Bruce Timm always feared turning Batman: The Killing Joke into a movie – /Film

Released in 1988, “The Killing Joke” remains one of the most influential stories in Batman history. “Watchmen” writer Alan Moore approached the Joker’s origin story as a way of demonstrating the similarities between the Clown Prince of Crime and the Dark Knight, ultimately helping to popularize the now-ubiquitous notion that the two are opposite sides of the same coin. The graphic novel influenced everyone from future DC comic book writers to directors Tim Burton and Christopher Nolan, and contains the famous genesis of Barbara Gordon becoming Oracle, after being shot by the Joker, who then takes pictures of her victim as she lies helpless on the ground. .

“The Killing Joke” was certainly not a children’s comic, then. Which is why when he was tapped to produce the 2016 animated adaptation, Bruce Timm was apprehensive. He had been given a lot of creative control on “Batman: TAS,” but to stay true to Moore’s story, the film was always going to risk an R rating. Timm, however, was used to making content for adults outside accessible to children. That point was not lost on him when the adaptation of “The Killing Joke” debuted at Comic Con 2016.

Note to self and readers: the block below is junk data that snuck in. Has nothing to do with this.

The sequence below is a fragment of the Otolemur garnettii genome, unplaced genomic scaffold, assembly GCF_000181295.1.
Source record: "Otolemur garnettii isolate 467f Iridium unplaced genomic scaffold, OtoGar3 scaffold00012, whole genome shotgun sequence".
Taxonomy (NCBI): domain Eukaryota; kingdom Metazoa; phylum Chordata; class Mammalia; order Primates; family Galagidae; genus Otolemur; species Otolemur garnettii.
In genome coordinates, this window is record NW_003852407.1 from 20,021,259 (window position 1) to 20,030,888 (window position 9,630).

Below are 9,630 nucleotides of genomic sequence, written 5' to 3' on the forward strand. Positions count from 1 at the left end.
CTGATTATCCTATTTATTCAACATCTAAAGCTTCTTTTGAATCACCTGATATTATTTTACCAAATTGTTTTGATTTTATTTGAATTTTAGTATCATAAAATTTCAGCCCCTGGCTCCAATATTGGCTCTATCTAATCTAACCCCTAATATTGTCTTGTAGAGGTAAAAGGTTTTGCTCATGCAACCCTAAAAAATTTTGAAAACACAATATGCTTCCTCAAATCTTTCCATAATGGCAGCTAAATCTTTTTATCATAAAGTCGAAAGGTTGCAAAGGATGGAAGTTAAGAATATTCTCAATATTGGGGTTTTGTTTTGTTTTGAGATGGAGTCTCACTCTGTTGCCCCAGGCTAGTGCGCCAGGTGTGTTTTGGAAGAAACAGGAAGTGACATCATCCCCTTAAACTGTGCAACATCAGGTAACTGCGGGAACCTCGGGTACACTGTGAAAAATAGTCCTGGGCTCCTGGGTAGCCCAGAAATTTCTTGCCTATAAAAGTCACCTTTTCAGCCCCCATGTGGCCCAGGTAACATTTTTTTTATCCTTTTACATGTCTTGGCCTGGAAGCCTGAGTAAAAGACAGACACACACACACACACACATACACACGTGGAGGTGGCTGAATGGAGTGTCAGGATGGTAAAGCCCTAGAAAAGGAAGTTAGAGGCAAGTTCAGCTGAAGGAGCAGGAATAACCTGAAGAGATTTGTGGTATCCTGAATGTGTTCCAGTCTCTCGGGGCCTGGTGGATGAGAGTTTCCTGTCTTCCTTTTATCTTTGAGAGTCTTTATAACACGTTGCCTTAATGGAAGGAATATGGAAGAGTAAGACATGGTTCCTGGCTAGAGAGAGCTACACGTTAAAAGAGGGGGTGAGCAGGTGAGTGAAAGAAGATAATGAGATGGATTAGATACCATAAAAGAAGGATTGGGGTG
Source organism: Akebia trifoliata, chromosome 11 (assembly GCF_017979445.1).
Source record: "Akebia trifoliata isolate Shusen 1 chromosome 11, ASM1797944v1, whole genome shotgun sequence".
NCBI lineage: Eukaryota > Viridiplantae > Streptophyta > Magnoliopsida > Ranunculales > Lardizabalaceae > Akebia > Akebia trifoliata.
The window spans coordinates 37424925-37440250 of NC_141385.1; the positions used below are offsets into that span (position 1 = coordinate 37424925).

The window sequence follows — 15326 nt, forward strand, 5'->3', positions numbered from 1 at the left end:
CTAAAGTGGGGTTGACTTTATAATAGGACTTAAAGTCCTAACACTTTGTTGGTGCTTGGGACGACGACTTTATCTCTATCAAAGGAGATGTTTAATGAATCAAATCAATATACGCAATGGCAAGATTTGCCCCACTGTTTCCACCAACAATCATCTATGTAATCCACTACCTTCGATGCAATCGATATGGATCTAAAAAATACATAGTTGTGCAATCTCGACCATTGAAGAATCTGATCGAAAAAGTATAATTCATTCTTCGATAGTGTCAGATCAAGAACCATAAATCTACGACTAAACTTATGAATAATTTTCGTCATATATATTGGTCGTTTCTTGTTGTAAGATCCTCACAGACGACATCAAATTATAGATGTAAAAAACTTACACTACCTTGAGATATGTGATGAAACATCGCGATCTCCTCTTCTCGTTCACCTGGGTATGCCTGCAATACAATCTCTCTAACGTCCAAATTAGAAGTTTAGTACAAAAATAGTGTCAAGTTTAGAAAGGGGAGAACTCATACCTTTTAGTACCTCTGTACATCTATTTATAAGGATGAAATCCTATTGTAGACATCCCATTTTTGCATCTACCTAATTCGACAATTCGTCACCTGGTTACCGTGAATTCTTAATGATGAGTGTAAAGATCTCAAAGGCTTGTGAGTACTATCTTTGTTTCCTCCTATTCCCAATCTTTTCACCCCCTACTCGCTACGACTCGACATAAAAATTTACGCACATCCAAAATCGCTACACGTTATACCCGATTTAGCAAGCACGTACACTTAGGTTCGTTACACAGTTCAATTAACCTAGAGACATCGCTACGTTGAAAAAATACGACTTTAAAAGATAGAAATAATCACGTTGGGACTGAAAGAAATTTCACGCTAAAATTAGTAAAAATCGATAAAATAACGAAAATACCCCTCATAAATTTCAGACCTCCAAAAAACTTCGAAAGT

Things did not get off to a very auspicious start when, during a question and answer session, writer Brian Azzarello confronted a fan, later confirmed to be writer Jeremy Konrad, who took issue with Azzarello’s inclusion of an original story. who saw Barbara Gordon sleeping with Batman. In Konrad’s eyes, this addition “ended up being about the men in her life” and led Azzarello to call Konrad a “b****”, kicking off the film’s debut in an inelegant fashion. Which was appropriate for Timm, since his entire experience with adapting the story had been a struggle.

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